Saints legend collects NHS award
Former St Helens star, Phil Vievers, collected a special award, recognising his efforts to raise awareness of the pressures on local NHS services.
Vievers is an Official Ambassador for Beat The Scrum, a campaign that sees past and present Widnes Vikings stars, and legends of St Helens and Warrington Wolves, unite to help educate the public on how to choose the right services when they are injured or ill.
The programme was recently recognised at the NHS Sustainability Awards in London, with a Special Commendation in the Best Innovation category. The former full-back collected the award certificate at the recent Widnes Vikings vs Wakefield Trinity Super League fixture, on behalf of the Rugby League legends that have supported the campaign.
Beat The Scrum sees the players take part in a number of innovative online and PR campaigns, which aim to inform and inspire the public. A key objective of the initiative is to raise awareness of how by choosing local walk-in or urgent care centres in situations that aren’t serious or life threatening, instead of A&E departments, people can save themselves time and take pressure off local hospitals. It has been backed by the likes of Warrington Wolves greats Paul Cullen and Mike Nicholas, St Helens legends Paul Sculthorpe and Ray French, and former Widnes Vikings stars Mark Smith and Jim Mills.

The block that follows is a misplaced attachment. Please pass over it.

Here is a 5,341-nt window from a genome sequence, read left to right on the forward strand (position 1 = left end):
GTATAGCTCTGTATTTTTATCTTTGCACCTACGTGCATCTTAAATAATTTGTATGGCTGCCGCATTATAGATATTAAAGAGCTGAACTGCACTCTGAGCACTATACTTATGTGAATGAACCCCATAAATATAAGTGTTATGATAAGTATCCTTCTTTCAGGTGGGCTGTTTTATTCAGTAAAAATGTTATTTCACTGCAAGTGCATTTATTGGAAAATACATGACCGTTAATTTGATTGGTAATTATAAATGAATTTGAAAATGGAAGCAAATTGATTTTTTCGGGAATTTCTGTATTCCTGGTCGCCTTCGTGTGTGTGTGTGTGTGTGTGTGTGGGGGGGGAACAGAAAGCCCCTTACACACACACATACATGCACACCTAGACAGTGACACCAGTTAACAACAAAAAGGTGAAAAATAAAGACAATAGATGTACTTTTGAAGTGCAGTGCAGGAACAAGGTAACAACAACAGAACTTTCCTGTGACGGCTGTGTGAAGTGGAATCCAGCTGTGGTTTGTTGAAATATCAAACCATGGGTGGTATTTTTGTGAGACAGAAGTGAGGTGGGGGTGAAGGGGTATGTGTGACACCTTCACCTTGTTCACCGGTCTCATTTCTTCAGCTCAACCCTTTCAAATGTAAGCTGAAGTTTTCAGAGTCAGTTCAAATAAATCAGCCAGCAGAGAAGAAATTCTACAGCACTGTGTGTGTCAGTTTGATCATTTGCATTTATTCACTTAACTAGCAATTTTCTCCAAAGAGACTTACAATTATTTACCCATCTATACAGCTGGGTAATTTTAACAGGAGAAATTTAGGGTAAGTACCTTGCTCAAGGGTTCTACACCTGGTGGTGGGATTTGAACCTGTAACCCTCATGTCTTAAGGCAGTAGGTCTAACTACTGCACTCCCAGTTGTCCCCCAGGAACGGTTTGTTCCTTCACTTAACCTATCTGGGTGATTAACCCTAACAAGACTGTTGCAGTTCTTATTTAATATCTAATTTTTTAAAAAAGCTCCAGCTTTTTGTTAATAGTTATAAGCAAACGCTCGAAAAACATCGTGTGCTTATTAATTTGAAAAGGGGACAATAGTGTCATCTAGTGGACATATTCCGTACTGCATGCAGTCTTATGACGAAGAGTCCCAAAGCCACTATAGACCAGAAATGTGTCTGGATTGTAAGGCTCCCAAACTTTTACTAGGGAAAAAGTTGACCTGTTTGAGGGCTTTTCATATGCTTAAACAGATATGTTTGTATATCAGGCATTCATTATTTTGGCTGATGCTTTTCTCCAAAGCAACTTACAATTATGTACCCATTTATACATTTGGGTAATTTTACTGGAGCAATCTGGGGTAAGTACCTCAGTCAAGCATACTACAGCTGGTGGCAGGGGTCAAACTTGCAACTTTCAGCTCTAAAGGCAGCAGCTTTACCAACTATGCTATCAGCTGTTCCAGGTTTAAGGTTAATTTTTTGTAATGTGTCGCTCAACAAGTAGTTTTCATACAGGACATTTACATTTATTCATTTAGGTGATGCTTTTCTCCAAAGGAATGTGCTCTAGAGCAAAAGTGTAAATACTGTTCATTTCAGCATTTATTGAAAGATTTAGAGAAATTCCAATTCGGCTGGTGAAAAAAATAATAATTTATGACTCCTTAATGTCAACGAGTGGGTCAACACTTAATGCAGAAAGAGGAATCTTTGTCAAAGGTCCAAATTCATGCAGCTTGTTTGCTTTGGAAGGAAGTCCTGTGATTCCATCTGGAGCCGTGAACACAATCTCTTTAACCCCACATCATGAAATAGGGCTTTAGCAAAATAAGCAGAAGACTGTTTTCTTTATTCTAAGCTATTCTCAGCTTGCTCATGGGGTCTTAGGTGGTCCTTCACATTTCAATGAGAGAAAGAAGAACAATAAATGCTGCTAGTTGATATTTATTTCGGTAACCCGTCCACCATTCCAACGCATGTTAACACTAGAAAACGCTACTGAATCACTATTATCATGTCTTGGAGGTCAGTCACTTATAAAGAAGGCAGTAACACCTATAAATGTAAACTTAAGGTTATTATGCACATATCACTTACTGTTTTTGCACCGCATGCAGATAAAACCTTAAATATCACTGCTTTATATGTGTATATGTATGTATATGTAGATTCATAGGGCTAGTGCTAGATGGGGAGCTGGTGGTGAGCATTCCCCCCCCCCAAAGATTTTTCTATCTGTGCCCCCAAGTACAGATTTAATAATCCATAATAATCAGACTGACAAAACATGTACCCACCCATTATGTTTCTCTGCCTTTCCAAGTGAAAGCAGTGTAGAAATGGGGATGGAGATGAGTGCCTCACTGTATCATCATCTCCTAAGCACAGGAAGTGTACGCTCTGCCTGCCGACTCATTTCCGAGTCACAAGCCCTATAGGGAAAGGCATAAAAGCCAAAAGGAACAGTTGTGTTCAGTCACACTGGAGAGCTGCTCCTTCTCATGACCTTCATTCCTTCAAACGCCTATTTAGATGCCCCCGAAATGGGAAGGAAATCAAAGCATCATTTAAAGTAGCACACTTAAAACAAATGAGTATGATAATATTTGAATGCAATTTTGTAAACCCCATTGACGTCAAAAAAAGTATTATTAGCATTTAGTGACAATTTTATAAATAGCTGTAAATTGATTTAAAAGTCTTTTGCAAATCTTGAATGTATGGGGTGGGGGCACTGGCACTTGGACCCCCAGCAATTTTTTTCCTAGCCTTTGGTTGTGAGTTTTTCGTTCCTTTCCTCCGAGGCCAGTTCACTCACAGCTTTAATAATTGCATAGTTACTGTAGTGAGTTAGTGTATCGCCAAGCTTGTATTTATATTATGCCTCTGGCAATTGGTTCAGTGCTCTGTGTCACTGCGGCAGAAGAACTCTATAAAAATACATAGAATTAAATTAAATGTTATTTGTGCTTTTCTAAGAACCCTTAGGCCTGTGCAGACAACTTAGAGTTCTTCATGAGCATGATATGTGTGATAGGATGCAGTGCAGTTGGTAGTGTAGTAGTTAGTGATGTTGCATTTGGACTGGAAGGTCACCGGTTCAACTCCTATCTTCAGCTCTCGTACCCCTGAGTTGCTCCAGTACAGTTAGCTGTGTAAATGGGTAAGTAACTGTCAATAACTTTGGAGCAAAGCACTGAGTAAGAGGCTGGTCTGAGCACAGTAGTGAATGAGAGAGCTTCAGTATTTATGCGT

The campaign has a vital aim, with over 120,000 people from Warrington, Knowsley, St Helens and Halton unnecessarily visiting A&E departments in the 2016/17 year, at the cost of £10m. With Beat The Scrum programme generating more than 400,000 online video views and extensive local, national and regional coverage, as well as being heavily showcased at Super League games, it gives the NHS an important platform to engage with the public.
Phil Vievers says: “It was a surprise to receive the award for my involvement in the Beat the Scrum campaign. When I started my involvement in the campaign, it wasn’t for awards, but to help bring the attention to the struggles the NHS has when people use it in the wrong way.
When I turned up to the Halton Stadium to commentate on the game, it was a pleasant surprise to be invited onto the pitch to receive the award. In the end, it’s nice to realise that by getting involved in the campaign, we are making a difference. To receive the award was a surprise and something I feel very proud of.”